IFAC Logo
Menu

20 Jun, 2019

Ifac Launch Irish Farm Report 2019

Today ifac published our Irish Farm Report 2019 which includes the views of over 2,133 Irish farmers and a detailed analysis of trends from 21,755 sets of on-farm financial accounts.

Today ifac published our Irish Farm Report 2019 which includes the views of over 2,133 Irish farmers and a detailed analysis of trends from 21,755 sets of on-farm financial accounts.

Key Findings ifac Irish Farm Report 2019

· The average ifac dairy profit dropped by 25% from €1,077/ha (2017) to €804/ha excluding EU subsidies in 2018. Output amongst the ifac top 10% of dairy farms is 40% greater than the “average” dairy farm. The ifac top 10% of dairy farms are achieving an extra €1,000/ha in net profit above the “average” performance dairy farm

· The ifac average beef farm lost €116/ha excluding EU Subsidies in 2018. The top performing 10% of beef farms made a profit before EU subsidies of €475/ha. Higher output and tight management of spending were the keys to making profits for the ifac top 10%.

· Feed costs were 30% higher for dairy farms and 40% higher for beef farms in 2018 due to the adverse weather conditions in that year.

· The ifac average tillage farm generated a profit of €252/ha excluding EU subsidies in 2018 and the ifac top 10% €466.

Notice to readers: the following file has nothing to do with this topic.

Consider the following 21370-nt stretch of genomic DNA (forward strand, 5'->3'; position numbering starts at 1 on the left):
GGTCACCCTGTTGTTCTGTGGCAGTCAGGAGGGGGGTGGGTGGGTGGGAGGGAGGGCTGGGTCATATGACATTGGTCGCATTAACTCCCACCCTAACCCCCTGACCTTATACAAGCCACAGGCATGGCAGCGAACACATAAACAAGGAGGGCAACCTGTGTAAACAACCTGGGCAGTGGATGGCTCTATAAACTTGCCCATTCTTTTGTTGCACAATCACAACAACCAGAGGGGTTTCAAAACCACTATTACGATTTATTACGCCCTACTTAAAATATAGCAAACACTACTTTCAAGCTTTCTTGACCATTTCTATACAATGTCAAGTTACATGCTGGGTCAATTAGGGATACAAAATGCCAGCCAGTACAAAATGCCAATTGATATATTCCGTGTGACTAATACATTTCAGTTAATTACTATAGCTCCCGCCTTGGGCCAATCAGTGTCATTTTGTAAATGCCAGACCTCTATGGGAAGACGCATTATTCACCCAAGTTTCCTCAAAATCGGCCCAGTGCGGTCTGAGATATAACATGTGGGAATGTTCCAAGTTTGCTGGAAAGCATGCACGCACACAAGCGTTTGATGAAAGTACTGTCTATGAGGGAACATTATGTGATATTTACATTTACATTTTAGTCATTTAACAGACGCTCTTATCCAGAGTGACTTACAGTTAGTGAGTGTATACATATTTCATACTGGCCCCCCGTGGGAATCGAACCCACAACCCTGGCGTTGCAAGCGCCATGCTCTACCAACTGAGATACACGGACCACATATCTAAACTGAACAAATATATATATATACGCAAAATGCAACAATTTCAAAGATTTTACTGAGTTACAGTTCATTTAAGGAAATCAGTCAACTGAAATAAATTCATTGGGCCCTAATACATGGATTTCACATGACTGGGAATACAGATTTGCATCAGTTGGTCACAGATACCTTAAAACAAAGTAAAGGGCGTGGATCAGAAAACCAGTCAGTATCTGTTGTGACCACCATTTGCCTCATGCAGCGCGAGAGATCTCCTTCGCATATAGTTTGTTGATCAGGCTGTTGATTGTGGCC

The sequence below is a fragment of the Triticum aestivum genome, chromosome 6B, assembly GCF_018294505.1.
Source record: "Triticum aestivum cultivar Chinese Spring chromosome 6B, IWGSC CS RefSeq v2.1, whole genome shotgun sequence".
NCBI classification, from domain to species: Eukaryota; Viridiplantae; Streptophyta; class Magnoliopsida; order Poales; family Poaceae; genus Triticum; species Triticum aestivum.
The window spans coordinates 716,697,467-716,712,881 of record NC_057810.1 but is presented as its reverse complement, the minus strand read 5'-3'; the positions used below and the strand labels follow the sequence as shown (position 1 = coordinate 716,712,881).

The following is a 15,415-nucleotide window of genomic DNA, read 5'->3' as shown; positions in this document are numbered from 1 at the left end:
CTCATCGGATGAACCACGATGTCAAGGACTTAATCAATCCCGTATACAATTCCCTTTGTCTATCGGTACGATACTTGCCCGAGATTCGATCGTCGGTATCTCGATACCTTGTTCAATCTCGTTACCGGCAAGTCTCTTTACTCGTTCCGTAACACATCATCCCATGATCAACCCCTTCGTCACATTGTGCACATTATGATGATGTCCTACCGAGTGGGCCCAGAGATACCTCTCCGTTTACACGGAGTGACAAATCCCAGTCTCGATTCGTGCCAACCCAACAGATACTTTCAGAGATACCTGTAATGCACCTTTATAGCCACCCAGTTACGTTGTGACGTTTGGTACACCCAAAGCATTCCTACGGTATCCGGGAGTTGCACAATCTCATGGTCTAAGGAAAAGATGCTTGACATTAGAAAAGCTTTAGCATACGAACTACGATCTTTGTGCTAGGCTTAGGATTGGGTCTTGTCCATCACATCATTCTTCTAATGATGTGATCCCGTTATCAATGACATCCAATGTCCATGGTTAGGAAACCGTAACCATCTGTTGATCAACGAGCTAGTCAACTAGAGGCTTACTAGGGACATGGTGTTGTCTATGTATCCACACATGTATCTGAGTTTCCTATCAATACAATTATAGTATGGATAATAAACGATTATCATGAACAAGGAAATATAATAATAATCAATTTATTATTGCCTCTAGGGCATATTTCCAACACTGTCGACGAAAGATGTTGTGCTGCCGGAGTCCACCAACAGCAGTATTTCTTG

· 38% of beef farmers are uncertain if they will be farming in 5 years

· 86% of all farmers surveyed do not have a clear succession plan in place

· 70% of farmers aged 65 or older surveyed do not have a clear succession plan in place. This is a high risk category for succession issues.

· 43% of farmers say their business is not viable enough to encourage the next generation to take it on

· Over 80% of farmers surveyed have an off farm source of income coming into the household.

· While concerned about impact of any new environmental legislation, well over half surveyed were willing to do more with renewable energy on their farms

· Over 95% of farmers surveyed depend exclusively on family members to help on the farm. Only 6% have full time on farm employees.

· A quarter of farm households have no pension plan for the farmer or their spouse in place.

· 95% of farmers surveyed said that broadband is essential or important to the daily running of their farms

· 68% of farmers surveyed use online banking tools.

At an event today to mark the launch of ifac’s Irish Farm Report 2019 in Killenard, in Co. Laois, John Donoghue, Chief Executive of ifac said, “Our first ever Irish Farm Report contains some fascinating insights into life as a farmer in Ireland today. The Report combines the results of our comprehensive farmer survey carried out earlier this year together with a detailed analysis of emerging trends from the data of 21,755 sets of farm accounts. We found that while Irish farmers remain largely optimistic about the future, there are many challenges in the sector. 38% of farmers are uncertain if they will be farming five years from now, and 86% of farmers have no clear succession plan in place. On a positive note our Irish Farm Report clearly shows that farmers are ready and willing to embrace environment friendly initiatives, and there are profits to be made in farming subject to the right supports, market stability, financial structure and advice being in place. At ifac we are working hard to make sure that our people are ready with the kind of advice and supports that farm families need to make good financial decisions and thrive into the future. ”